MATRIX: Were you involved at the stage that Animal Logic was hired?

ADAM: Shortly afterwards.

MATRIX: When it was decided that it was going to be a bigger project than they had anticipated?

ADAM: I decided that we couldn’t tell the story with just their graphics.

MATRIX: So you came in after they were hired and you saw that it needed more graphics, more muscle.

ADAM: Yes. In terms of interactivity Animal Logic was outputting our stuff, essentially, as a tape format. A lot of the stuff that we used was output as various tape formats, but for it to be a repeatable sequence we needed a lot of stuff to come off the computer, which is rare, for creating the graphics and animations. Then we took what Animal Logic had created and transferred it to something that we could use as an interactive environment.

MATRIX: That is so much more than I thought was involved. Essentially, Animal Logic did the static work, Extra Digital did the interactivity and you put it all together and made it so the actors could learn it in 15 seconds. You wanted to make it seem as though it was no work for the actors and directors, that it just came up on the screen, and it worked. Are there any interesting stories about when the crew or Larry and Andy first saw the screen?

ADAM: They didn’t want the screen to be interactive. Even though I had spent many months working out and writing the sequences the actors could do in order to make it work.

MATRIX: What kind of sequences were they thinking of doing?

ADAM: They wanted the actors to touch keyboards and that things would happen on the screen separate from that, which we could actually do, but it wasn’t the path that we were going down. We were going down a touch screen path. We could interface the keyboards through the computers and actually have it trigger off exactly what we did. To be able to see an actor touch a screen tells two story points in the one moment, so you don’t need to do a cut away or move the camera, it makes it a richer experience. John Gaeta, a man who is not big on compliments, said it is the first time he has ever seen it work.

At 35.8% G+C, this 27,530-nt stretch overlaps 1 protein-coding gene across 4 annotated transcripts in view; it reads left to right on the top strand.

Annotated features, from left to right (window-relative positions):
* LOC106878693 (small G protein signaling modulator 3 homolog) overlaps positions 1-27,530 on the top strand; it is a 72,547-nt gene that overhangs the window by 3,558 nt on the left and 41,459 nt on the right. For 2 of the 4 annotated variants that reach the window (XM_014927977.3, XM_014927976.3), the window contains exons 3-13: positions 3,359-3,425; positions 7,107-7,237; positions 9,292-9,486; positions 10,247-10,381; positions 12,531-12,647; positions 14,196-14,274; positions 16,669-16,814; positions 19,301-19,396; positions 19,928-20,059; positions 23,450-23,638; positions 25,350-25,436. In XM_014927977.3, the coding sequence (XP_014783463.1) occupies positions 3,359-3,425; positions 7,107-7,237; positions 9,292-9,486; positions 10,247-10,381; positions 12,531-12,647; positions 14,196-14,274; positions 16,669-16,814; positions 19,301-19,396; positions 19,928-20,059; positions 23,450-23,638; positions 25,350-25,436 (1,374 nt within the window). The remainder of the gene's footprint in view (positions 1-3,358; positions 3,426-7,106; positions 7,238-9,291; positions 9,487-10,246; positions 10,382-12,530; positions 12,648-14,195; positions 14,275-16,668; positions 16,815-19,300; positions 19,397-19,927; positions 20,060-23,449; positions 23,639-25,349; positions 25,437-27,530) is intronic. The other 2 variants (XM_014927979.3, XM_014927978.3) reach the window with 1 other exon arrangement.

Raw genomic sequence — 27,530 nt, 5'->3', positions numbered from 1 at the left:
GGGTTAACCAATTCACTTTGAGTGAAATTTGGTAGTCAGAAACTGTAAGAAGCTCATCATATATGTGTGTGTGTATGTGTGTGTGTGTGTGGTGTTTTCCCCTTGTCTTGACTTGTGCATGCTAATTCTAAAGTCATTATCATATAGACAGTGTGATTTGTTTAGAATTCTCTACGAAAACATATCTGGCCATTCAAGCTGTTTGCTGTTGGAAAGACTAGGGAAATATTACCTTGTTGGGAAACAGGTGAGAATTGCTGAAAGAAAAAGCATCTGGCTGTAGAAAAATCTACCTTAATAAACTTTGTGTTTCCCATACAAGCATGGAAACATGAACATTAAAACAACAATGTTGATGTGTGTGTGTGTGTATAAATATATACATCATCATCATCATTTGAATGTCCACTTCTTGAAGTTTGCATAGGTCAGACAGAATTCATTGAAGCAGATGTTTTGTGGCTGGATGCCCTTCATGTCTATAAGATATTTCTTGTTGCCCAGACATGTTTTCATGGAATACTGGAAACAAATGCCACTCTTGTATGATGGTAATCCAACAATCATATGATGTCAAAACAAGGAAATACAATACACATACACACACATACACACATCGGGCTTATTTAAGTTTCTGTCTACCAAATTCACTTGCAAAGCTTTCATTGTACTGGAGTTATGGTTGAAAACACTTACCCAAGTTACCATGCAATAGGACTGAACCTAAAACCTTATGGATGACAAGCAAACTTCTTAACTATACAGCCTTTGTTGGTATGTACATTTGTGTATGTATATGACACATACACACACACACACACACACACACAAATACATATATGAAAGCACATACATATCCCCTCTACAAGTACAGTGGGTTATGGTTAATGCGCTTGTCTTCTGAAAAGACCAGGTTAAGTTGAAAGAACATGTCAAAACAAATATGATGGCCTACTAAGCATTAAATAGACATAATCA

MATRIX: Do you remember the moment that Larry and Andy said that they wanted to use the touch screens?

ADAM: It didn’t quite happen like that, it was a little under handed I guess. Marcus Chong, who is Tank, came in and was wandering around the set and introduced himself to me. I was like… “Yes!”, because I knew that as soon as the actors saw the touch screens and were able to trigger off sequences by themselves they would just blow the keyboards off completely. So a couple of days before we were due to shoot , Marcus came in and I showed him how the system worked and he was blown away, he absolutely loved it. So from day one, as soon as we were on set, everyone was using the touch screens. There was no need to even have the argument.

MATRIX: So Larry and Andy saw them being used, saw that it worked, that the actors were comfortable with it and it has been that way since.

ADAM: They loved it. It was a full fledged system, there was nothing to go wrong.

MATRIX: Which is the danger, I imagine. That is what they feared. As you were saying before about the timing, computers are notorious for glitches. But there were no glitches?

ADAM: No, it all ran absolutely smoothly from day one.

MATRIX: The screens were not originally going to be AMX were they?

ADAM: The primary reason for choosing AMX was not because it was a touch screen system, but because it was something that could accept video. When we first started shooting, everyone assumed that all the screens were touch screens. I remember once we were on set with 20 AMX touch screens around and 3 plasma screens, which are not a touch screen, they do nothing apart from show an image; and Larry said it would be really great to touch a particular screen and have something happen… and the one he chose was one of the few screens on the set that wasn’t an AMX screen.

MATRIX: So what happened?

ADAM: We did a manual cue from the back of the base like everyone else has done on every other film.

MATRIX: So there are a couple of occasions where you did the cue from another location?

ADAM: Yes.

MATRIX: This is one of the biggest multi media film projects that have ever been done, technically speaking. How many screens were actually used?